*Cumulative frequency* refers to the total frequency of a given class and all prior classes in a graph. For example, say that you have researched the price of gas at several gas stations in your area, and you broke down the price ranges into classes. Using a class range of $0.25, you might find results similar to those in the first two columns of the following table.

Now, say you wanted to find out the cumulative frequencies for the gas station data. To figure out the cumulative frequency of each class, you simply add its frequency to the frequency of the previous class.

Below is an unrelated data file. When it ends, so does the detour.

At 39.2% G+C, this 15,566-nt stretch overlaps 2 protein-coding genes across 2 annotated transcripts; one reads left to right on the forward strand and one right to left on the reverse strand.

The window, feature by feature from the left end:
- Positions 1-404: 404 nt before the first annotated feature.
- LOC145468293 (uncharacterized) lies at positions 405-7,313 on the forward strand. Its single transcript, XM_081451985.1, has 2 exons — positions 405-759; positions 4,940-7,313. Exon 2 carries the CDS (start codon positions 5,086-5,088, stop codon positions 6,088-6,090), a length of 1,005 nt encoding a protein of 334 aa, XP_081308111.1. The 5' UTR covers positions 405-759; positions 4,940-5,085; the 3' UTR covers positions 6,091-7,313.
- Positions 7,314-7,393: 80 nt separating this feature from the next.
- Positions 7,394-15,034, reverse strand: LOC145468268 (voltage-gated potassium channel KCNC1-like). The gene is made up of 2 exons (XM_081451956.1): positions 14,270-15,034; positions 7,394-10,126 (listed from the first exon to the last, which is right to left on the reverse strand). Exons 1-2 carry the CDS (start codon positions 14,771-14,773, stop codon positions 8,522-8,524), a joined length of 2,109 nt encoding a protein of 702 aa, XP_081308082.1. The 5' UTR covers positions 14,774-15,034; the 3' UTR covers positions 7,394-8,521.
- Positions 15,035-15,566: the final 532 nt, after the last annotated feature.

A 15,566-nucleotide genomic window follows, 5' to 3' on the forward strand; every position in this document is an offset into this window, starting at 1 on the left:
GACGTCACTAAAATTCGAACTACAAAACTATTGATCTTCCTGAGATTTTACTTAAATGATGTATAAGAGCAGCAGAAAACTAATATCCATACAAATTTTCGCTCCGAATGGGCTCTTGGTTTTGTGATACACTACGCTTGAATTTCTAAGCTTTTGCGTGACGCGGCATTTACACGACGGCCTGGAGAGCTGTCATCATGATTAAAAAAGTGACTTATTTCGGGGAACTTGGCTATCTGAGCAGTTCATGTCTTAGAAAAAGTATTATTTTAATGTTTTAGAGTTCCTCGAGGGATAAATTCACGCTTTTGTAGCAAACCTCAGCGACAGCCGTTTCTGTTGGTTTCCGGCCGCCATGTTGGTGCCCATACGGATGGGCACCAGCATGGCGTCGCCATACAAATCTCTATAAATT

Gas Prices ($/Gallon) |
Number of Gas Stations | Cumulative Frequency | Cumulative Frequency (percent) |
---|---|---|---|

$3.50–$3.74 | 6 | 6 | 30% |

$3.75–$3.99 | 4 | 6 + 4 = 10 | 50% |

$4.00–$4.24 | 5 | 6 + 4 + 5 = 15 | 75% |

$4.25–$4.49 | 5 | 6 + 4 + 5 + 5 = 20 | 100% |

In this example, for the $3.75 to $3.99 class, you add its class frequency (4) to the frequency of the previous class ($3.50 to $3.74, which is 6), so 6+4 = 10. This result shows you that ten gas stations' prices are between $3.50 and $3.99. Because 20 gas stations were used in the sample, the percentage of all gas stations with prices between $3.50 and $3.99 is 10/20 or 50 percent of the total.